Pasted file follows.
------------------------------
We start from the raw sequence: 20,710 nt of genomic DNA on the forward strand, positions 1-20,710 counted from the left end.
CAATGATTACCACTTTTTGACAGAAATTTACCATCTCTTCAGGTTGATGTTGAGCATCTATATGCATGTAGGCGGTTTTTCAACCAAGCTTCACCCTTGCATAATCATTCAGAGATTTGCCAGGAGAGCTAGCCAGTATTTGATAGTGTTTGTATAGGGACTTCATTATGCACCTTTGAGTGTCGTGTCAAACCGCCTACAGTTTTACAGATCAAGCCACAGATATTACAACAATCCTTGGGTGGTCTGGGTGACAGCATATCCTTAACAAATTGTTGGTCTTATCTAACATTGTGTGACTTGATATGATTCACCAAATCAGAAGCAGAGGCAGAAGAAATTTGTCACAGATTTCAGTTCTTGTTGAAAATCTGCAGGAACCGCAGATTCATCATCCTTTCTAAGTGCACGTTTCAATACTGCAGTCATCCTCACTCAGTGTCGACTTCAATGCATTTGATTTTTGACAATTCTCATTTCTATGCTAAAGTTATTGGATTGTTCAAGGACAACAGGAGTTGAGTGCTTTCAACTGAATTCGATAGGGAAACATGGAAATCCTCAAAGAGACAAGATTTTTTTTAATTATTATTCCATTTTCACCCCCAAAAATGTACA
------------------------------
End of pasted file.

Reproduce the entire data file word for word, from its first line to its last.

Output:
We start from the raw sequence: 20,710 nt of genomic DNA on the forward strand, positions 1-20,710 counted from the left end.
CAATGATTACCACTTTTTGACAGAAATTTACCATCTCTTCAGGTTGATGTTGAGCATCTATATGCATGTAGGCGGTTTTTCAACCAAGCTTCACCCTTGCATAATCATTCAGAGATTTGCCAGGAGAGCTAGCCAGTATTTGATAGTGTTTGTATAGGGACTTCATTATGCACCTTTGAGTGTCGTGTCAAACCGCCTACAGTTTTACAGATCAAGCCACAGATATTACAACAATCCTTGGGTGGTCTGGGTGACAGCATATCCTTAACAAATTGTTGGTCTTATCTAACATTGTGTGACTTGATATGATTCACCAAATCAGAAGCAGAGGCAGAAGAAATTTGTCACAGATTTCAGTTCTTGTTGAAAATCTGCAGGAACCGCAGATTCATCATCCTTTCTAAGTGCACGTTTCAATACTGCAGTCATCCTCACTCAGTGTCGACTTCAATGCATTTGATTTTTGACAATTCTCATTTCTATGCTAAAGTTATTGGATTGTTCAAGGACAACAGGAGTTGAGTGCTTTCAACTGAATTCGATAGGGAAACATGGAAATCCTCAAAGAGACAAGATTTTTTTTAATTATTATTCCATTTTCACCCCCAAAAATGTACA